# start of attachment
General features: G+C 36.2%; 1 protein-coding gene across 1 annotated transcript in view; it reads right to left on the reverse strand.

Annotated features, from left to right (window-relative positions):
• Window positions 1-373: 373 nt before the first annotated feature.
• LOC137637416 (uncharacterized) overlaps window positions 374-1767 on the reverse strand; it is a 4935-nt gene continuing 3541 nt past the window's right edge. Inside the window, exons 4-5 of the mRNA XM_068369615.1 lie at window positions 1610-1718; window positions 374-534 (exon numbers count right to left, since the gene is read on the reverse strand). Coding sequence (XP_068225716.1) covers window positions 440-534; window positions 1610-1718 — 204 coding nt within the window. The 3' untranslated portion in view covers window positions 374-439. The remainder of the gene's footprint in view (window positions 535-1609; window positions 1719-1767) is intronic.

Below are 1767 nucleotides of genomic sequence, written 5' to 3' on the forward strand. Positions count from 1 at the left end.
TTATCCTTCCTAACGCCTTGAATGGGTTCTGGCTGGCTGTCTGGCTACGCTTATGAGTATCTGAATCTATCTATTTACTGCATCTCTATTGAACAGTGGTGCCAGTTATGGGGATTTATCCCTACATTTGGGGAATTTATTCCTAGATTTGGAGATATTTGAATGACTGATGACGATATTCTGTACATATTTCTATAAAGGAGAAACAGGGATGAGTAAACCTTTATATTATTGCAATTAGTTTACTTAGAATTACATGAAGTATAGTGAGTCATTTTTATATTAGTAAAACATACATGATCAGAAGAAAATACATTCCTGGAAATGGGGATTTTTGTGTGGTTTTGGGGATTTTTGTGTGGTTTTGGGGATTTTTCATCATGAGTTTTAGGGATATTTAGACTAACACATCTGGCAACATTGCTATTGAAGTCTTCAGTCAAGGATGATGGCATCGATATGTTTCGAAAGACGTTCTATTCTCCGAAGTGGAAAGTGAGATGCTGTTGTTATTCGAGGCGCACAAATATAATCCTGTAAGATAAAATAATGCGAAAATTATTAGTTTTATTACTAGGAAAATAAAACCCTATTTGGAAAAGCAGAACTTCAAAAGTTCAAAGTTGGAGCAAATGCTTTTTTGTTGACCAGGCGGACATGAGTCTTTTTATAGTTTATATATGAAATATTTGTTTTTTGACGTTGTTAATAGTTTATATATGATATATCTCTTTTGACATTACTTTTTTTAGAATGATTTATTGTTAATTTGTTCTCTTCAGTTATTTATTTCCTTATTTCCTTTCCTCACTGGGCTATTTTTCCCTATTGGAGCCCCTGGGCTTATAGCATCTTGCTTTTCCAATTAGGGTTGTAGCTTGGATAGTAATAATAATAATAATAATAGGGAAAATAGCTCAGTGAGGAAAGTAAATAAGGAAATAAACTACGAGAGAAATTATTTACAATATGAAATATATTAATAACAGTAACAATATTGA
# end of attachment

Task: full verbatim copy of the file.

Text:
General features: G+C 36.2%; 1 protein-coding gene across 1 annotated transcript in view; it reads right to left on the reverse strand.

Annotated features, from left to right (window-relative positions):
• Window positions 1-373: 373 nt before the first annotated feature.
• LOC137637416 (uncharacterized) overlaps window positions 374-1767 on the reverse strand; it is a 4935-nt gene continuing 3541 nt past the window's right edge. Inside the window, exons 4-5 of the mRNA XM_068369615.1 lie at window positions 1610-1718; window positions 374-534 (exon numbers count right to left, since the gene is read on the reverse strand). Coding sequence (XP_068225716.1) covers window positions 440-534; window positions 1610-1718 — 204 coding nt within the window. The 3' untranslated portion in view covers window positions 374-439. The remainder of the gene's footprint in view (window positions 535-1609; window positions 1719-1767) is intronic.

Below are 1767 nucleotides of genomic sequence, written 5' to 3' on the forward strand. Positions count from 1 at the left end.
TTATCCTTCCTAACGCCTTGAATGGGTTCTGGCTGGCTGTCTGGCTACGCTTATGAGTATCTGAATCTATCTATTTACTGCATCTCTATTGAACAGTGGTGCCAGTTATGGGGATTTATCCCTACATTTGGGGAATTTATTCCTAGATTTGGAGATATTTGAATGACTGATGACGATATTCTGTACATATTTCTATAAAGGAGAAACAGGGATGAGTAAACCTTTATATTATTGCAATTAGTTTACTTAGAATTACATGAAGTATAGTGAGTCATTTTTATATTAGTAAAACATACATGATCAGAAGAAAATACATTCCTGGAAATGGGGATTTTTGTGTGGTTTTGGGGATTTTTGTGTGGTTTTGGGGATTTTTCATCATGAGTTTTAGGGATATTTAGACTAACACATCTGGCAACATTGCTATTGAAGTCTTCAGTCAAGGATGATGGCATCGATATGTTTCGAAAGACGTTCTATTCTCCGAAGTGGAAAGTGAGATGCTGTTGTTATTCGAGGCGCACAAATATAATCCTGTAAGATAAAATAATGCGAAAATTATTAGTTTTATTACTAGGAAAATAAAACCCTATTTGGAAAAGCAGAACTTCAAAAGTTCAAAGTTGGAGCAAATGCTTTTTTGTTGACCAGGCGGACATGAGTCTTTTTATAGTTTATATATGAAATATTTGTTTTTTGACGTTGTTAATAGTTTATATATGATATATCTCTTTTGACATTACTTTTTTTAGAATGATTTATTGTTAATTTGTTCTCTTCAGTTATTTATTTCCTTATTTCCTTTCCTCACTGGGCTATTTTTCCCTATTGGAGCCCCTGGGCTTATAGCATCTTGCTTTTCCAATTAGGGTTGTAGCTTGGATAGTAATAATAATAATAATAATAGGGAAAATAGCTCAGTGAGGAAAGTAAATAAGGAAATAAACTACGAGAGAAATTATTTACAATATGAAATATATTAATAACAGTAACAATATTGA